Asymptotics, Operators, and Functionals

Speaking in 2022:

24 January Sven Gnutzmann (Nottingham) Title: Trace formula for metric graphs with piecewise constant potentials and multi-mode graphs. Abstract: This is joint work with Uzy Smilansky. In a recent preprint (arxiv:2201.06963[quant-ph]) we generalize the scattering approach to quantum graphs to quantum graphs with with piecewise constant potentials and multiple excitation modes. The new and challenging aspect is the exact inclusion of some evanescent modes which results in non-unitary scattering. By introducing an effective reduced scattering picture which is based on unitary matrices we are then able to introduce new exact trace formulas in the more general setting. In this seminar talk I will present the main aspects of the derivation based on a very simple example: an interval with a potential step. I will then sketch the main ideas of the general approach and explain the resulting trace formula in some detail.

7 February Euan Spence (Bath) Title: Old and new bounds on solutions of the Helmholtz equation proved by integrating by parts. Abstract: A classic technique in PDE theory is that of multiplying by a carefully-chosen test function and integrating by parts. This method was famously used to prove bounds on the Helmholtz equation in the 1960s and 1970s by Cathleen Morawetz. Much-more sophisticated methods now exist for proving bounds on the Helmholtz equation, but (perhaps surprisingly) the multiplier method can still be used to prove new results. In this talk I will review the classic multiplier method, and then discuss a recent application of it to Helmholtz problems in the paper "Scattering by finely-layered obstacles: frequency-explicit bounds and homogenization", co-authored with Théeophile Chaumont-Frelet (INRIA, Nice).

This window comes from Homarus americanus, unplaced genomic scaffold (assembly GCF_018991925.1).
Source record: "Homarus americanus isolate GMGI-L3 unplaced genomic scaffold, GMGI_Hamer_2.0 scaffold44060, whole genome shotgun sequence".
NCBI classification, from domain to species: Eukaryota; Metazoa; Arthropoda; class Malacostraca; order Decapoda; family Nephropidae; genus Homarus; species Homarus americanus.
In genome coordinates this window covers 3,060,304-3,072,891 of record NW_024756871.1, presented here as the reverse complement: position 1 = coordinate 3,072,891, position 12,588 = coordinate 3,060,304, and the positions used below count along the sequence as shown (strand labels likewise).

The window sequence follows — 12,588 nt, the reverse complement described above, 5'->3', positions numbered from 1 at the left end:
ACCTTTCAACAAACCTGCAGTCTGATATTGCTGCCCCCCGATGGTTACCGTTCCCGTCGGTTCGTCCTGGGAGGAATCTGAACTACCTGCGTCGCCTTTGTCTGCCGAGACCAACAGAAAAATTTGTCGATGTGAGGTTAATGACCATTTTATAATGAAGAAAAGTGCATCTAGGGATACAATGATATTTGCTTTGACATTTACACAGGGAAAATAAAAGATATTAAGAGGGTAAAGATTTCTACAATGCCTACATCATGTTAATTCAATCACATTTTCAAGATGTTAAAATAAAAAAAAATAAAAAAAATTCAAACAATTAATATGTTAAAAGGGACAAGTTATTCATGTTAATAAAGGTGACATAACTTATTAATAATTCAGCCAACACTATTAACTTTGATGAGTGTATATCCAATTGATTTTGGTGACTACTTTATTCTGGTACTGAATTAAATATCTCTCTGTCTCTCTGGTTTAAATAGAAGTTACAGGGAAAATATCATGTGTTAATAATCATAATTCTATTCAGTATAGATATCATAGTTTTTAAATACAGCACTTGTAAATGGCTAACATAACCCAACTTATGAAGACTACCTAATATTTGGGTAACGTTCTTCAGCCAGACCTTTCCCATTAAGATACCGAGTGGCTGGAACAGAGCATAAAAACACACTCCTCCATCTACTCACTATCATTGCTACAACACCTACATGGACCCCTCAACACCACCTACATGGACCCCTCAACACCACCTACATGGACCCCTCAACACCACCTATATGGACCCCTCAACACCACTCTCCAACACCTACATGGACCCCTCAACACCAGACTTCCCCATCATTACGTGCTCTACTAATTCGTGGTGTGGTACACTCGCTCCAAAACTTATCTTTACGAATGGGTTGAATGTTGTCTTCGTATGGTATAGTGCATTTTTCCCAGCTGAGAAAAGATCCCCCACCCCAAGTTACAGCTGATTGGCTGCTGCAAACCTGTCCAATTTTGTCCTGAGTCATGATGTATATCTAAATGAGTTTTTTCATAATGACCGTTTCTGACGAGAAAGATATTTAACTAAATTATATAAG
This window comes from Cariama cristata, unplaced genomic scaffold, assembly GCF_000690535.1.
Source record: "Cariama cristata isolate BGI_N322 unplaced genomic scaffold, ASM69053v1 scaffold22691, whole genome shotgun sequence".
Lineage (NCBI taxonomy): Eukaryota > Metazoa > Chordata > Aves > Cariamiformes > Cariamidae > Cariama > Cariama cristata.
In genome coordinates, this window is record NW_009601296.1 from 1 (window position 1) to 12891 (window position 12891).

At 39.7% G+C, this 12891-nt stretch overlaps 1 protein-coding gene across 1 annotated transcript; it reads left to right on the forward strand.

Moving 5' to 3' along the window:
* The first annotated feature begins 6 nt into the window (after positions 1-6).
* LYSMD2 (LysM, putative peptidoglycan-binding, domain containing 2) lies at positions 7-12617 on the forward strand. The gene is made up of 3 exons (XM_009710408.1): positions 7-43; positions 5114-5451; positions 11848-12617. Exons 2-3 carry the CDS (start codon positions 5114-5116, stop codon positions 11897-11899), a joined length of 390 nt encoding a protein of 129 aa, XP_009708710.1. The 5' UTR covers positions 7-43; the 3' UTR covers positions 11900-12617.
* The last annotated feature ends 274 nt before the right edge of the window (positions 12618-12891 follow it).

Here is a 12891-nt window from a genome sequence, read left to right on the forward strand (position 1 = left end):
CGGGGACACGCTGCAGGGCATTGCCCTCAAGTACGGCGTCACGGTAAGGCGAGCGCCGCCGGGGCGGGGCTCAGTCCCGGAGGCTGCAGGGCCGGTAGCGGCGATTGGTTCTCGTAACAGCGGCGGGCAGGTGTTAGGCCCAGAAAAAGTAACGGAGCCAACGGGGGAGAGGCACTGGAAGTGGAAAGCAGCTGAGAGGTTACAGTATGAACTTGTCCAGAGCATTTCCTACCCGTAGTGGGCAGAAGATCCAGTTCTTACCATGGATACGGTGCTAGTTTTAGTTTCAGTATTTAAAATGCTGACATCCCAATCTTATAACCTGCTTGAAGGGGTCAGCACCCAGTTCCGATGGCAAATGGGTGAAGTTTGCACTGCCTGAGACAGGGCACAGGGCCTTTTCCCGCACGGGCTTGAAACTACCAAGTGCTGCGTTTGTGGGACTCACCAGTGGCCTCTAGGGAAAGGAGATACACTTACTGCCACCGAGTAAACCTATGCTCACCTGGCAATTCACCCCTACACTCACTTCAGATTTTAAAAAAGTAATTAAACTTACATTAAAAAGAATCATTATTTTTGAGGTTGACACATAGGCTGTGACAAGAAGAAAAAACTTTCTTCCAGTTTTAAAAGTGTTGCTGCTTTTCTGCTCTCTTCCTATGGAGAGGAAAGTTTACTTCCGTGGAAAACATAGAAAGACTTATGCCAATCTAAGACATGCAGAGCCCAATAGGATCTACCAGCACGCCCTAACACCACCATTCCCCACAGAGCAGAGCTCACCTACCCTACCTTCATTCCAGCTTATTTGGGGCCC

14 February Miles Wheeler (Bath) Title: Some linear and non-linear problems in steady water waves. Abstract: We will discuss two recent results on steady water waves. The first, joint with Vladimir Kozlov and Evgeniy Lokharu, concerns the non-existence of so-called embedded solitary waves. The proof combines exponential asymptotics at infinity with a maximum principle argument for a novel auxiliary function. The second result, joint with Vera Hur, constructs waves with non-graphical surfaces by perturbing exact solutions with zero gravity. Here the main difficulties are linear, and our approach involves reducing a non-local Riemann–Hilbert-type problem to a complex ODE.

7 March Elisa Davoli (TU Wien) Title: Homogenization of high-contrast composites under differential constraints. Abstract: In this talk, we will derive, by means of variational techniques, a limiting description for a class of integral functionals under linear differential constraints. The functionals are designed to encode the energy of a high-contrast composite, that is, a heterogeneous material which, at a microscopic level, consists of a periodically perforated matrix whose cavities are occupied by a filling with different physical properties. Our main result provides a Γ-convergence analysis as the periodicity tends to zero, and shows that the variational limit of the functionals at stake is the sum of two contributions, one resulting from the energy stored in the matrix and the other from the energy stored in the inclusions. As a consequence of the underlying high-contrast structure, the study is faced with a lack of coercivity with respect to standard topologies which we tackle by means of two-scale convergence techniques. In order to handle the differential constraints, instead, we establish new results about the existence of potentials and of constraint-preserving extension operators for linear, k-th order, homogeneous differential operators with constant coefficients and constant rank. This is joint work with Martin Kruzik and Valerio Pagliari.